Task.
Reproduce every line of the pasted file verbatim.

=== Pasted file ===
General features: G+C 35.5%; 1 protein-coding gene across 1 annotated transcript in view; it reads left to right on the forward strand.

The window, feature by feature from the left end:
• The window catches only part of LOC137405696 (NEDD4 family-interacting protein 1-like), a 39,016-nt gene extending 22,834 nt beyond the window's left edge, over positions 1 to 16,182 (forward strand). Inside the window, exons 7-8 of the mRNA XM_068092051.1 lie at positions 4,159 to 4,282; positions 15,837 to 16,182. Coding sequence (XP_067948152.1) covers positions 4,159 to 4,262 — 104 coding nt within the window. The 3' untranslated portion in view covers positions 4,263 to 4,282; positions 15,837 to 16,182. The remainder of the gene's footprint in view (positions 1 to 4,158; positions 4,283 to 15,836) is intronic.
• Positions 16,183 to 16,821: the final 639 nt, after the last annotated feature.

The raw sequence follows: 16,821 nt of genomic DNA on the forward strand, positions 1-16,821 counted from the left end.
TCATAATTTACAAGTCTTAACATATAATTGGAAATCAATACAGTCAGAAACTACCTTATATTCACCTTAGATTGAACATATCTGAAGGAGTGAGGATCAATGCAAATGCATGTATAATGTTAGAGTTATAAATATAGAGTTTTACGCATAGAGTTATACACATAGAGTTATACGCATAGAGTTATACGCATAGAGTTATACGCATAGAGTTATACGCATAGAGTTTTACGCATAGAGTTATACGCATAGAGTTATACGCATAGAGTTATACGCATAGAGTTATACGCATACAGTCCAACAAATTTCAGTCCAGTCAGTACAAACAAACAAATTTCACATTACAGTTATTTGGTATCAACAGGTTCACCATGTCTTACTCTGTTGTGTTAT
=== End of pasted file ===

General features: G+C 35.5%; 1 protein-coding gene across 1 annotated transcript in view; it reads left to right on the forward strand.

The window, feature by feature from the left end:
• The window catches only part of LOC137405696 (NEDD4 family-interacting protein 1-like), a 39,016-nt gene extending 22,834 nt beyond the window's left edge, over positions 1 to 16,182 (forward strand). Inside the window, exons 7-8 of the mRNA XM_068092051.1 lie at positions 4,159 to 4,282; positions 15,837 to 16,182. Coding sequence (XP_067948152.1) covers positions 4,159 to 4,262 — 104 coding nt within the window. The 3' untranslated portion in view covers positions 4,263 to 4,282; positions 15,837 to 16,182. The remainder of the gene's footprint in view (positions 1 to 4,158; positions 4,283 to 15,836) is intronic.
• Positions 16,183 to 16,821: the final 639 nt, after the last annotated feature.

The raw sequence follows: 16,821 nt of genomic DNA on the forward strand, positions 1-16,821 counted from the left end.
TCATAATTTACAAGTCTTAACATATAATTGGAAATCAATACAGTCAGAAACTACCTTATATTCACCTTAGATTGAACATATCTGAAGGAGTGAGGATCAATGCAAATGCATGTATAATGTTAGAGTTATAAATATAGAGTTTTACGCATAGAGTTATACACATAGAGTTATACGCATAGAGTTATACGCATAGAGTTATACGCATAGAGTTATACGCATAGAGTTTTACGCATAGAGTTATACGCATAGAGTTATACGCATAGAGTTATACGCATAGAGTTATACGCATACAGTCCAACAAATTTCAGTCCAGTCAGTACAAACAAACAAATTTCACATTACAGTTATTTGGTATCAACAGGTTCACCATGTCTTACTCTGTTGTGTTAT